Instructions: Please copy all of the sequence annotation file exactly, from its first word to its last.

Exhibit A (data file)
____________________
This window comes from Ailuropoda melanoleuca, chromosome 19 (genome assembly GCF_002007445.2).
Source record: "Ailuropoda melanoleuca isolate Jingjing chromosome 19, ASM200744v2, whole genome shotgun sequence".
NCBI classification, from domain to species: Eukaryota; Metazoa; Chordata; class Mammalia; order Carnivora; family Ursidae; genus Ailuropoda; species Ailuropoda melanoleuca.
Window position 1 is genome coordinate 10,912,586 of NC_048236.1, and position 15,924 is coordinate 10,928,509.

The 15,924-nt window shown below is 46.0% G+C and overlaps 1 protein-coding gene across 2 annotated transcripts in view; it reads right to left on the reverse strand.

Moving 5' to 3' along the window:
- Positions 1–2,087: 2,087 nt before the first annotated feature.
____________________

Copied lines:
This window comes from Ailuropoda melanoleuca, chromosome 19 (genome assembly GCF_002007445.2).
Source record: "Ailuropoda melanoleuca isolate Jingjing chromosome 19, ASM200744v2, whole genome shotgun sequence".
NCBI classification, from domain to species: Eukaryota; Metazoa; Chordata; class Mammalia; order Carnivora; family Ursidae; genus Ailuropoda; species Ailuropoda melanoleuca.
Window position 1 is genome coordinate 10,912,586 of NC_048236.1, and position 15,924 is coordinate 10,928,509.

The 15,924-nt window shown below is 46.0% G+C and overlaps 1 protein-coding gene across 2 annotated transcripts in view; it reads right to left on the reverse strand.

Moving 5' to 3' along the window:
- Positions 1–2,087: 2,087 nt before the first annotated feature.